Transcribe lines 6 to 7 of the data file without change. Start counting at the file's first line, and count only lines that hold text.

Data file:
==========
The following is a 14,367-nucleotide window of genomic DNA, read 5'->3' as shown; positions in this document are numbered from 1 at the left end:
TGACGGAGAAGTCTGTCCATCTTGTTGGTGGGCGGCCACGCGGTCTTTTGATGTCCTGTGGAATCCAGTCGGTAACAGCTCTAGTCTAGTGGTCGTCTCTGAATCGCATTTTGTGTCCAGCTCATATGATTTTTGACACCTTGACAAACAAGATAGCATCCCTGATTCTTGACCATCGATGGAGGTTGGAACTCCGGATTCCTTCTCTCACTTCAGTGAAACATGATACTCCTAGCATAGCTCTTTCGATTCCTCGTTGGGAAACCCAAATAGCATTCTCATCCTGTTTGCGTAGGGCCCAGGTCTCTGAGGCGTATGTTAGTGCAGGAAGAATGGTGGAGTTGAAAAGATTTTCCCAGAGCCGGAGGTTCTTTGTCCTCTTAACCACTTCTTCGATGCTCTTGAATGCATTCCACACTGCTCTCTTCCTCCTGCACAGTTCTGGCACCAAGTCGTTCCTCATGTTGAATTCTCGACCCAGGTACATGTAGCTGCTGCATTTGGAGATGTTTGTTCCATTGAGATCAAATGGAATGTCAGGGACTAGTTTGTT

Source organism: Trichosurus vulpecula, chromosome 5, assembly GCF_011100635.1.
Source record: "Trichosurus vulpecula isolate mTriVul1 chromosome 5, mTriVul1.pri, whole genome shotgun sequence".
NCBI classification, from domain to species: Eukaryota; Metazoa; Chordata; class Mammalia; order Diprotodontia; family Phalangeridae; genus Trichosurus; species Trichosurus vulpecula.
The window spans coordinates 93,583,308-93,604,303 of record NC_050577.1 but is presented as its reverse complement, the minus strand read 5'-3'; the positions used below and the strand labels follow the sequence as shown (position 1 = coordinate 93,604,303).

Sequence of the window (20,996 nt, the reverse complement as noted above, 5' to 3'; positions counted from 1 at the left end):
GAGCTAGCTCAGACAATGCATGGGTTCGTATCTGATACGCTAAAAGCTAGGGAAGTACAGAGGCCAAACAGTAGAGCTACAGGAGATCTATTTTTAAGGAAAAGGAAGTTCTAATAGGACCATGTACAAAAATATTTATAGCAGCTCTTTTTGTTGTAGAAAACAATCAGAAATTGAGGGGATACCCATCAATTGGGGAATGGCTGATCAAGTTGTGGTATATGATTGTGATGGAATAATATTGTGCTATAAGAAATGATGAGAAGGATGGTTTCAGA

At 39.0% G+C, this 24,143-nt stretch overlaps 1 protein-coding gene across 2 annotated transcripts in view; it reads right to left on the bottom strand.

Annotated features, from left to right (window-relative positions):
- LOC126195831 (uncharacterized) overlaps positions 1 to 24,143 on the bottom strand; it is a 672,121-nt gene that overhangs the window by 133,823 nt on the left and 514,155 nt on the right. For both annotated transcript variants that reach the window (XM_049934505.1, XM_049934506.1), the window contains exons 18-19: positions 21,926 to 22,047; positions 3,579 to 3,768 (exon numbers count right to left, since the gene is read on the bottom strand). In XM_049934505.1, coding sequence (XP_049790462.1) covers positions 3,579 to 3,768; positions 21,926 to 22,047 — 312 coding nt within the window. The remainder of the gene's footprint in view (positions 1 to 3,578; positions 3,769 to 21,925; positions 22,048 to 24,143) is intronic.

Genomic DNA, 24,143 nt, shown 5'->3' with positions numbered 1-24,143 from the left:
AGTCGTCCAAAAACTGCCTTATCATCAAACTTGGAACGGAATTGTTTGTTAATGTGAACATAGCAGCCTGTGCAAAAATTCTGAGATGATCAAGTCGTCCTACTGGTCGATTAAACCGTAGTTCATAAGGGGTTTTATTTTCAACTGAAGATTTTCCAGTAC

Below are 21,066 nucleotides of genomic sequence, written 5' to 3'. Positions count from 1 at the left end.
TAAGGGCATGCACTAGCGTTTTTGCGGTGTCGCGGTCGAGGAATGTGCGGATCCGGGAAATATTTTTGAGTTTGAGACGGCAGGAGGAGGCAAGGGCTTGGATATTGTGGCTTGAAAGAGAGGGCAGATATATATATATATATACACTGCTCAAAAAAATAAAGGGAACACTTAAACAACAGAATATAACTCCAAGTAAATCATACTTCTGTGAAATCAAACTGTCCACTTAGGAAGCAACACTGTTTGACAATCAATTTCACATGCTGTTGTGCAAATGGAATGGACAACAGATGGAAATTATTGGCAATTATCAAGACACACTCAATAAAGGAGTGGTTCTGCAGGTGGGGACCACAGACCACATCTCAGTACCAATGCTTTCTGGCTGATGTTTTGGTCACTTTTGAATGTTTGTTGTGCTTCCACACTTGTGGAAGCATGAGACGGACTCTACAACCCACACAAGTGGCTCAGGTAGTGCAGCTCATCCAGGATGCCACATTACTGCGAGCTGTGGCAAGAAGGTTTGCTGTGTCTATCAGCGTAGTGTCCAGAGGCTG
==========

The window spans coordinates 93,583,308-93,604,303 of record NC_050577.1 but is presented as its reverse complement, the minus strand read 5'-3'; the positions used below and the strand labels follow the sequence as shown (position 1 = coordinate 93,604,303).

Sequence of the window (20,996 nt, the reverse complement as noted above, 5' to 3'; positions counted from 1 at the left end):